2. Not having clear boundaries keeps us in lives that are subpar.
In my own life not having boundaries has been a huge problem. It’s allowed me to stay in unhealthy relationships (both the romantic kind and the friend kind), made me a doormat, and made me anxious and unhappy.
Setting a boundary simply means saying no if I don’t want to do something (instead of feeling guilty and obligated). It means telling my husband what I need rather than getting mad when he doesn’t read my mind. It means only working the hours I’ve set for myself, rather than running myself ragged trying to do “enough.”
3. When you refuse to set a boundary, it leads to anger and resentment.
It can tear relationships apart, keep you in a role at work that doesn’t suit you, and cause you to feel badly about yourself.
Looking back on a relationship I had in college, I can see how not having boundaries set us up for failure. My boyfriend at the time was involved in a couple of activities that made me very uncomfortable, but I wouldn’t set a boundary with him, so instead I just lashed out with anger and jealousy, which just made things worse.
The healthiest thing I could have done for myself would have been to say, “I’m not okay with you doing that. If that’s something you’re going to continue doing, I am going to have to remove myself from this relationship.” I was too fearful of the consequences, though, so it took me a long time to end things.
One caveat when setting boundaries like this: You must be sure you’re not setting a limit in order to control or change someone. You must be truly ready to walk away from the relationship, and you absolutely must be setting the boundary from a place of love and respect for yourself, rather than a place of fear and control toward someone else.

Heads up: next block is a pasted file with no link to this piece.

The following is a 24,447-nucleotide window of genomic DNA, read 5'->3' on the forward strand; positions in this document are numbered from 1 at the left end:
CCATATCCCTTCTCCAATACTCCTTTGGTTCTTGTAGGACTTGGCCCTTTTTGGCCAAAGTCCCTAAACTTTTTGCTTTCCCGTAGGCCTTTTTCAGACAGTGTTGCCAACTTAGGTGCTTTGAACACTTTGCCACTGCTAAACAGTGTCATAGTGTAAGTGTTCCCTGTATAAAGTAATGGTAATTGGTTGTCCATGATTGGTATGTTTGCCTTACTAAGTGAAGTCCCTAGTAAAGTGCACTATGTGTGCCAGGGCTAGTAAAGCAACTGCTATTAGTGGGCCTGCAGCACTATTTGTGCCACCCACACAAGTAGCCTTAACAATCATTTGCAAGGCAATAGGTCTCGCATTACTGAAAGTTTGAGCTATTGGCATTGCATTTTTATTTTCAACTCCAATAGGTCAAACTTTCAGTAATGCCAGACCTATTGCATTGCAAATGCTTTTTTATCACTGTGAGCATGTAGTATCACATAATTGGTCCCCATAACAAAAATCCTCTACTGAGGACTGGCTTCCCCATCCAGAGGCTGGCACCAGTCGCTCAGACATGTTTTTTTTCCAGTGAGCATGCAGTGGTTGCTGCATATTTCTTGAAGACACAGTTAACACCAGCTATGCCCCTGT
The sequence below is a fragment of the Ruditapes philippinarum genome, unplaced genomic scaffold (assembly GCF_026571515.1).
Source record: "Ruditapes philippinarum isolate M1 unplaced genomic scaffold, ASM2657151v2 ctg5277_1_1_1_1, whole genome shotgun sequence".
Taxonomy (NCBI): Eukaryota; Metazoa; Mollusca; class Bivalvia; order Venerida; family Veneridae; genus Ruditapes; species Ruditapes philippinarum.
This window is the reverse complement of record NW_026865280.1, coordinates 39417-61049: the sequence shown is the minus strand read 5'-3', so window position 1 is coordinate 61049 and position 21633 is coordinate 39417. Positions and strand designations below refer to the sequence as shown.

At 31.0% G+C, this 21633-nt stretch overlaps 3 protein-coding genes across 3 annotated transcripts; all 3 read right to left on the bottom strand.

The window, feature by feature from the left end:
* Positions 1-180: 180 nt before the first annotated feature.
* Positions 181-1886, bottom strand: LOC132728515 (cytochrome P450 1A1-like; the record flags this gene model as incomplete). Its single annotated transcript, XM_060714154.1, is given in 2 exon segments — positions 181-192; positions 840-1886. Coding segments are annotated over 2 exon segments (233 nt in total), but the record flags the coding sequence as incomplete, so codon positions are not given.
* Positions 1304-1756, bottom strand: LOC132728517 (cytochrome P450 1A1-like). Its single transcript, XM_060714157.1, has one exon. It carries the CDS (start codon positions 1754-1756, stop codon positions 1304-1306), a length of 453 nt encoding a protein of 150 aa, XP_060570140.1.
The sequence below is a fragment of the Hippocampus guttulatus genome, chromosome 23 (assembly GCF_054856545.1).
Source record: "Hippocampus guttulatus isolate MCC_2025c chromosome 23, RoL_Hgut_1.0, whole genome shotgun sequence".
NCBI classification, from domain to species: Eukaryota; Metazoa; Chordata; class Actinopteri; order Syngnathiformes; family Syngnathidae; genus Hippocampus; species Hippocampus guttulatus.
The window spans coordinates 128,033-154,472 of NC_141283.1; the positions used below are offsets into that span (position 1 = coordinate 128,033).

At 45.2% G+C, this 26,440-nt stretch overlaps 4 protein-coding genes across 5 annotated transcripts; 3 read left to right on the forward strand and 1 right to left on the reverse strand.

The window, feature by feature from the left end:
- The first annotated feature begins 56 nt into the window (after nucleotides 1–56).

4. Setting boundaries is going to be uncomfortable sometimes.
If you always say yes to everything, or let your parents or neighbors come over unannounced even though it really annoys you, or always clean up after your spouse because you don’t want to upset him or her by requesting they clean up after themselves, you’re going to have to take some scary steps to start drawing lines in the sand.
The uncomfortable feelings don’t mean you shouldn’t follow through with boundary setting, though. In the long run everyone will be happier if you set better boundaries, and if they’re not, it’s really and truly their own issue, not yours.
5. Boundaries are never about trying to change someone else’s actions or behaviors.
This one gets kind of tricky for me, but think of it like this: If you’re in the car and someone is speeding, your boundary wouldn’t be “stop driving so fast,” it would be “I am very scared that you’re driving this fast, if you’re not going to slow down, I need you stop and to let me out of the car.”
You’re not trying to make them stop speeding, you’re telling them you won’t allow yourself to be in the speeding car.
Boundaries are about getting your needs met, but not by getting someone else to sacrifice their own needs. You have to decide what you really want for your own life, and then go about setting limits that serve these goals.
About The Author
Jen Picicci is an artist and writer who uses words, colors, and a sprinkle of humor to inspire and uplift. She can usually be found wrangling a toddler, petting a cat, practicing her hand-lettering skills, or eating something chocolate. To learn more about her or get her free guide This is Your Life, Make it Beautiful, visit her website www.jenpicicci.com.